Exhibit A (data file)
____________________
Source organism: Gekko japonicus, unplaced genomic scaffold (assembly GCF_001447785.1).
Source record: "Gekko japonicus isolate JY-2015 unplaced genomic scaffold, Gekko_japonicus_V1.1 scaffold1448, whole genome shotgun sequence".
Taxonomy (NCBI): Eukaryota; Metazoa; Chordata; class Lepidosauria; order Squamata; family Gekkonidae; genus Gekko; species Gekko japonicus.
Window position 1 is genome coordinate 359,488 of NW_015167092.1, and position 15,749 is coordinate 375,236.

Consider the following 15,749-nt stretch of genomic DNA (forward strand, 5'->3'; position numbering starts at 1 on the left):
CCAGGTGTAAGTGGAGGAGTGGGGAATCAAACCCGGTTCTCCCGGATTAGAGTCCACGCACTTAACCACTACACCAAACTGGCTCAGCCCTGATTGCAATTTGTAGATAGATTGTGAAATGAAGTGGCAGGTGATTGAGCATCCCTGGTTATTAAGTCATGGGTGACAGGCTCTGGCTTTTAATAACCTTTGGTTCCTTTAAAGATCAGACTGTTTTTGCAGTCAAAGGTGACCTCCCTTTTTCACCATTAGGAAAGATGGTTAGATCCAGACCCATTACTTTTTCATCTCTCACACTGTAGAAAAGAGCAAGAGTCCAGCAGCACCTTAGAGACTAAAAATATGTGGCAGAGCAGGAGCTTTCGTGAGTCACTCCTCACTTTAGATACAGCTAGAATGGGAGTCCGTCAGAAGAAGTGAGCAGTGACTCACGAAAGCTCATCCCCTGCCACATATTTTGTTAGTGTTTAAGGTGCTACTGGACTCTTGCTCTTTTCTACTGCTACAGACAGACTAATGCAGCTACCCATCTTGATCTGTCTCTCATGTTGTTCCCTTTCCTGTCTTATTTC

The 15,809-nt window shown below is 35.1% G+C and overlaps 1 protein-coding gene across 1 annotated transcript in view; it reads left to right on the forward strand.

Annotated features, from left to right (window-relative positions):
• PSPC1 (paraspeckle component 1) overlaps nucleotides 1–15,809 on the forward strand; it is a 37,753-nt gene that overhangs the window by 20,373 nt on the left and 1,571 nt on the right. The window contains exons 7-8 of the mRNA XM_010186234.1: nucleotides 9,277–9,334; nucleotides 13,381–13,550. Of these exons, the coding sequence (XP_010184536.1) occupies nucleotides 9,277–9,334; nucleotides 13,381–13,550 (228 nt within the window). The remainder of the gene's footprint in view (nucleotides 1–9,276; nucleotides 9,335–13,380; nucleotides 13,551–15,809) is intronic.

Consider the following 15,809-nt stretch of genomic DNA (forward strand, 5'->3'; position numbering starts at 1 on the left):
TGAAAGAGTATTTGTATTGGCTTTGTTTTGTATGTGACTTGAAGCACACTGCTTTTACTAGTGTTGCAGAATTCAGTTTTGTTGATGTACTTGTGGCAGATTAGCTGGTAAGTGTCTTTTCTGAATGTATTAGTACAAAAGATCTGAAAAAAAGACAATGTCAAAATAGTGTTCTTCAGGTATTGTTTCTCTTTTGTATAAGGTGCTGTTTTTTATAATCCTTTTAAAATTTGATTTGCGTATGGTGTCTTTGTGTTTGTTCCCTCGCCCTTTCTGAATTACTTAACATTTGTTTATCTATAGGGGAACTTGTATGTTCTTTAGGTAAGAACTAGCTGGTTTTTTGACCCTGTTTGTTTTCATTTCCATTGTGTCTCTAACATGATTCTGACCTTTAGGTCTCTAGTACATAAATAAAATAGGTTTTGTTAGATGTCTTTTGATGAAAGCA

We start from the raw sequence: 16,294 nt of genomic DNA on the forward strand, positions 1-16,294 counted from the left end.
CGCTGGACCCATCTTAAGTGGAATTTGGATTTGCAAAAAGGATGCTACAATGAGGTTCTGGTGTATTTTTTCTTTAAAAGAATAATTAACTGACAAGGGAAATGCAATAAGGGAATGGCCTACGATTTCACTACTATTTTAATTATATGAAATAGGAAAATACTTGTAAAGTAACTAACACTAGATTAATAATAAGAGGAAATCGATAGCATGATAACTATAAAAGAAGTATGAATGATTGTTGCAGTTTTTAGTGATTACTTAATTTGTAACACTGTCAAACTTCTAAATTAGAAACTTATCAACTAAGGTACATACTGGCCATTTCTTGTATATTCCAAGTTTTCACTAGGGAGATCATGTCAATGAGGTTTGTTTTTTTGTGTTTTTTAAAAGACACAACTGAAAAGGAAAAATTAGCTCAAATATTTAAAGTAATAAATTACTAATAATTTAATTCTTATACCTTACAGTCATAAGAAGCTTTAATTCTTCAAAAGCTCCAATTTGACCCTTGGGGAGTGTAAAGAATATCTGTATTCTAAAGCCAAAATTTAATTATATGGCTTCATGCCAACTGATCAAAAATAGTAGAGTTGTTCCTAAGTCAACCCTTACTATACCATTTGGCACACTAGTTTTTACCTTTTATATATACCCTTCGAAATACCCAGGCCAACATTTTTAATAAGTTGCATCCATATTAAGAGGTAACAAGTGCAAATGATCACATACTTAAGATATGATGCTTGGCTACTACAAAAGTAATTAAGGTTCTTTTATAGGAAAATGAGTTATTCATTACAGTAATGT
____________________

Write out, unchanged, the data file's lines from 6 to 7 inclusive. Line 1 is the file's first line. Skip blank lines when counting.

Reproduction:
CCAGGTGTAAGTGGAGGAGTGGGGAATCAAACCCGGTTCTCCCGGATTAGAGTCCACGCACTTAACCACTACACCAAACTGGCTCAGCCCTGATTGCAATTTGTAGATAGATTGTGAAATGAAGTGGCAGGTGATTGAGCATCCCTGGTTATTAAGTCATGGGTGACAGGCTCTGGCTTTTAATAACCTTTGGTTCCTTTAAAGATCAGACTGTTTTTGCAGTCAAAGGTGACCTCCCTTTTTCACCATTAGGAAAGATGGTTAGATCCAGACCCATTACTTTTTCATCTCTCACACTGTAGAAAAGAGCAAGAGTCCAGCAGCACCTTAGAGACTAAAAATATGTGGCAGAGCAGGAGCTTTCGTGAGTCACTCCTCACTTTAGATACAGCTAGAATGGGAGTCCGTCAGAAGAAGTGAGCAGTGACTCACGAAAGCTCATCCCCTGCCACATATTTTGTTAGTGTTTAAGGTGCTACTGGACTCTTGCTCTTTTCTACTGCTACAGACAGACTAATGCAGCTACCCATCTTGATCTGTCTCTCATGTTGTTCCCTTTCCTGTCTTATTTC

The 15,809-nt window shown below is 35.1% G+C and overlaps 1 protein-coding gene across 1 annotated transcript in view; it reads left to right on the forward strand.